I decree and I declare and I command and I control. Cancer, you get out of this building and we're gonna get rid of all mental illness.
And are you struggling with poverty? I take poverty and I rebuke you, right?
That's how they talk. And you know what? They have the same augmented reality that the disciples had, thinking that they were going to Jerusalem for glory and power.
We're gonna have positions of power. We're gonna be able to give commands to write laws and pass policy and clean up this town, right?
But that's not what we're called to do as Christians. That is not prayer. Prayer is recognizing that you're a beggar and that we need to be about the business of petitioning, asking, begging
God for help in our time of need. And our time of need always comes.
Our time of need is even today. Does not Christ teach us in the petitions, in the
Lord's prayer, to pray for daily bread? If I'm having to ask
God for daily bread, then doesn't that mean that every meal that I eat is in fact a gift, a gracious gift from God, given to me out of his kindness, his mercy, and his love?
It is. And so we have a lot to learn from Brian Bartimaeus because here's the funny thing about this fellow.
His sin hasn't augmented his reality. And although he cannot see, he sees exactly who
Jesus is. Go figure, the blind man sees while the men with sight have to send mommy to blindly and to stupidly ask for positions of power that aren't even coming, right?
So as Jesus then drew near to Jericho, he's getting close to Jerusalem now. A blind man was sitting by the roadside begging right on.
And hearing a crowd going by, he inquired what this meant. They told him
Jesus of Nazareth is passing by. And he cried out, oh, this is a good prayer.
Son of David, have mercy on me. Wait a second, isn't that what we just prayed during the
Kyrie? In peace, let us pray to the Lord. Lord, have mercy. For the peace from above and for our salvation, let us pray to the
Lord. Lord, have mercy. We've learned how to pray like him. Have you ever considered the
Kyrie, a bunch of petitions begging God for the very things we need? In fact, it is.
So, son of David, have mercy on me. By the way, that's a pretty darn good prayer on another level.
He has a really good Christology here. He knows exactly who Jesus is. He knows that he's the son of David.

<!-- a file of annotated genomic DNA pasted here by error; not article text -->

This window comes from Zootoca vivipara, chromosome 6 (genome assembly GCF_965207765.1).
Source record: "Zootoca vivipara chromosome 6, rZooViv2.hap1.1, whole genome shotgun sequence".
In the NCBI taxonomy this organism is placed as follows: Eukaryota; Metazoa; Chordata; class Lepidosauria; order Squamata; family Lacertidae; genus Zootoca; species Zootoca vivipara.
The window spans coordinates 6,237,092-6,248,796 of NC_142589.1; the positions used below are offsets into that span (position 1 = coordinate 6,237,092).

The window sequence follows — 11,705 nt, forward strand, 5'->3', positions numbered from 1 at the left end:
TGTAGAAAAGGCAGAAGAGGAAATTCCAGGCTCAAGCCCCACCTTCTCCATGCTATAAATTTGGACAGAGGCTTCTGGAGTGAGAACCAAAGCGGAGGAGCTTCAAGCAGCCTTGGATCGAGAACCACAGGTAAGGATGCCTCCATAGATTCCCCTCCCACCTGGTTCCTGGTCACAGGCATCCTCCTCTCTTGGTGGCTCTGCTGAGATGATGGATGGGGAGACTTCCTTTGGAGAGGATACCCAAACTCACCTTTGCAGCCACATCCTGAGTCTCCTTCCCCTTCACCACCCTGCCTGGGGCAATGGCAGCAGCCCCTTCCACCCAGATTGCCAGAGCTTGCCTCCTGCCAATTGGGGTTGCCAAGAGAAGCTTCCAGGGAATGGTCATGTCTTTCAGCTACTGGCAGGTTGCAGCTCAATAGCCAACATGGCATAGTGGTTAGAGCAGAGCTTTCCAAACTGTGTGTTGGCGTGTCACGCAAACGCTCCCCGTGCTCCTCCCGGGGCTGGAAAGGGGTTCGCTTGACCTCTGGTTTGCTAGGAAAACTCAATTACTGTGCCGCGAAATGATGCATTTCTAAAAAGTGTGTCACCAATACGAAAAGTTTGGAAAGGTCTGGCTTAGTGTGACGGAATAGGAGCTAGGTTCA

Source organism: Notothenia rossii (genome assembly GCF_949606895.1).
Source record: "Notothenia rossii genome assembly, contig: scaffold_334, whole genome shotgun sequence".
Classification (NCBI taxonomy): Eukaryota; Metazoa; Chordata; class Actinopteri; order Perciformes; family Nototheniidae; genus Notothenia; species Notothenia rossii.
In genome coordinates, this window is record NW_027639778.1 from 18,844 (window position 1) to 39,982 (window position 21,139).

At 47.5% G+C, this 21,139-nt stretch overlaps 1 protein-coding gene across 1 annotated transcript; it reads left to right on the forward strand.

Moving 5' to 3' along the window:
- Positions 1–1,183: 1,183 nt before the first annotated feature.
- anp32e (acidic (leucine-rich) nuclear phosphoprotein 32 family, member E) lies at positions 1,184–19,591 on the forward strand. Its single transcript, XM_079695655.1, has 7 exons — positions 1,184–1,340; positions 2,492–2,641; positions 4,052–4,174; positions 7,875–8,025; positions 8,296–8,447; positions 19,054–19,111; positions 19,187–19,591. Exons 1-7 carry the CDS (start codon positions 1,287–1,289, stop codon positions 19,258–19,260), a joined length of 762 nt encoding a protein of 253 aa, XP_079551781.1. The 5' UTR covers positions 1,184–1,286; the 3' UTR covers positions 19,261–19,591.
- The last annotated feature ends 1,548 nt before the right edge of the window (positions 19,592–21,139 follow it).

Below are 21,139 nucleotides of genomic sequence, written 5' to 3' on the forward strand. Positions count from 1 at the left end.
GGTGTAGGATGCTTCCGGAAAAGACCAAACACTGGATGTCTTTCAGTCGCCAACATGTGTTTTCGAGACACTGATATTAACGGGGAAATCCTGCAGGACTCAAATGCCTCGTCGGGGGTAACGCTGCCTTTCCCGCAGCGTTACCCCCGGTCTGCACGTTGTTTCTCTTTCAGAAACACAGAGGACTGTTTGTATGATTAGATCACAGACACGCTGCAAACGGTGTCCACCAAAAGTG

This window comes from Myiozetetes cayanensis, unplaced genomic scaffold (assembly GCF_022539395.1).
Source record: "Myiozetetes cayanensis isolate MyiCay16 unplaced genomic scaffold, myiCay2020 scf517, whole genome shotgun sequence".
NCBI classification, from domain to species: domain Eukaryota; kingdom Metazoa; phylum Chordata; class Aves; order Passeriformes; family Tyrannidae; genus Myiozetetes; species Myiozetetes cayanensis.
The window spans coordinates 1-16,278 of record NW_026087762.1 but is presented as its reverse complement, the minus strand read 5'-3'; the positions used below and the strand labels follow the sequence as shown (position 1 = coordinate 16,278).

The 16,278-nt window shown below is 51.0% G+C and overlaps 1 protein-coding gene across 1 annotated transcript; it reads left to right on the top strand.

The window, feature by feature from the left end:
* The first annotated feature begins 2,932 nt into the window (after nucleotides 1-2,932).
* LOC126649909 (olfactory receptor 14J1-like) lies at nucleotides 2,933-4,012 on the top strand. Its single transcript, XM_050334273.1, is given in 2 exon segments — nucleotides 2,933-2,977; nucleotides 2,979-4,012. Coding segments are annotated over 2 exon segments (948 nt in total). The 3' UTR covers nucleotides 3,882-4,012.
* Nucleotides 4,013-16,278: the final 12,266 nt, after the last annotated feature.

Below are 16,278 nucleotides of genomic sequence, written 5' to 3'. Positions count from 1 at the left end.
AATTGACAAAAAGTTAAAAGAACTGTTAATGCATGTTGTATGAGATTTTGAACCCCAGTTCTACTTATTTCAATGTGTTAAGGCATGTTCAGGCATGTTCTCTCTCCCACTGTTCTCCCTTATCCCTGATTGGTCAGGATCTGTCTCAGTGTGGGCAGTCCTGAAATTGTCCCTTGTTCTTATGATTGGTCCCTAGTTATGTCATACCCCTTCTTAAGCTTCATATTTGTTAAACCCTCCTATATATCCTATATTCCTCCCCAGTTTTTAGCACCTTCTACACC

That means he knows he's the Messiah. And what happened? The people who were in front rebuked blind
Bartimaeus, telling him to be silent. Shut up, beggar. Be quiet.
Put a cork in it. Don't be so loud about that Messiah stuff. The Pharisees will get upset. Who knows what their motive was, but they were telling him to shut up.
Well, you know, if you're good at begging, and he was a beggar for a living, do you think somebody telling you to shut up is gonna sit there and go, well, maybe
I need to rethink my career choices here? No way. Blind Bartimaeus knows full well that sometimes persistence in begging gets you exactly what you want, right?
And so rather than being silent, he cried out all the more. He basically took his volume, cranked it up to 11, and let it out.
Son of David, have mercy on me. And those words just hit the atmosphere.
Had to use that because charismatics always use that word. Had to find a way to weave it into my sermon.
It hits the atmosphere, and Jesus stops. He hears his begging.
And so Jesus commanded. No, he's the commander here. Jesus commanded him to be brought to him.
You bring that blind man here to me. And so when he came near, he asked him, what do you want me to do for you?
He said, Lord, let me recover my sight. Now, that is quite a huge request, is it not?
But have you ever stopped to think that every time one of us falls ill and gets a diagnosis that is pretty negative, that each and every time that we're near death, when we lift up somebody before Christ, and in our prayer time beg that God would have mercy on them, and heal them, that are we not doing the same?
Indeed, we are. So you'll note that we can ask God for something as small as a meal, our daily bread, and as big as our physical recovery from a huge problem in our bodies.
Now, God being God has the prerogative to say yes, or to say no.
And sometimes God says no for our own good. Keep that in mind. And sometimes God says no because he has something better for you.